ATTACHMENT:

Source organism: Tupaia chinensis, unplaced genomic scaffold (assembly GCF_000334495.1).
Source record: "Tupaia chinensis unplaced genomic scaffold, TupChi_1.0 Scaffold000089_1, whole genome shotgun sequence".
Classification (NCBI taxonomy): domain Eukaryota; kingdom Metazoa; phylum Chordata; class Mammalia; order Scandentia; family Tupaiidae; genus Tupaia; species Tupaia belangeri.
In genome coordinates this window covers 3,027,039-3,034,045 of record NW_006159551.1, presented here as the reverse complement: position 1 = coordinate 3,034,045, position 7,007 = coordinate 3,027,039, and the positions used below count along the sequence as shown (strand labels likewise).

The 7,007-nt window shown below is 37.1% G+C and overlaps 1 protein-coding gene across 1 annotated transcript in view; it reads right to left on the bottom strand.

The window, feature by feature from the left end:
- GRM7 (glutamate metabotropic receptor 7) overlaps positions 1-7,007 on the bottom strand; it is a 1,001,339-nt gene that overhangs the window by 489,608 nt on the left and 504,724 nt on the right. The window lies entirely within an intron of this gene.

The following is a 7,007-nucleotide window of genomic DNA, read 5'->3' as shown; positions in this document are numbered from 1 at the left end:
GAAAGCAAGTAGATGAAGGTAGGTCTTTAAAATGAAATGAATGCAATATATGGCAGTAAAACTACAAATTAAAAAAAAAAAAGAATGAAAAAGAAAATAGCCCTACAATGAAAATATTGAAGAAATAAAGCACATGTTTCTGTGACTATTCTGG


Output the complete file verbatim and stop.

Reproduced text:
Source organism: Tupaia chinensis, unplaced genomic scaffold (assembly GCF_000334495.1).
Source record: "Tupaia chinensis unplaced genomic scaffold, TupChi_1.0 Scaffold000089_1, whole genome shotgun sequence".
Classification (NCBI taxonomy): domain Eukaryota; kingdom Metazoa; phylum Chordata; class Mammalia; order Scandentia; family Tupaiidae; genus Tupaia; species Tupaia belangeri.
In genome coordinates this window covers 3,027,039-3,034,045 of record NW_006159551.1, presented here as the reverse complement: position 1 = coordinate 3,034,045, position 7,007 = coordinate 3,027,039, and the positions used below count along the sequence as shown (strand labels likewise).

The 7,007-nt window shown below is 37.1% G+C and overlaps 1 protein-coding gene across 1 annotated transcript in view; it reads right to left on the bottom strand.

The window, feature by feature from the left end:
- GRM7 (glutamate metabotropic receptor 7) overlaps positions 1-7,007 on the bottom strand; it is a 1,001,339-nt gene that overhangs the window by 489,608 nt on the left and 504,724 nt on the right. The window lies entirely within an intron of this gene.

The following is a 7,007-nucleotide window of genomic DNA, read 5'->3' as shown; positions in this document are numbered from 1 at the left end:
GAAAGCAAGTAGATGAAGGTAGGTCTTTAAAATGAAATGAATGCAATATATGGCAGTAAAACTACAAATTAAAAAAAAAAAAGAATGAAAAAGAAAATAGCCCTACAATGAAAATATTGAAGAAATAAAGCACATGTTTCTGTGACTATTCTGG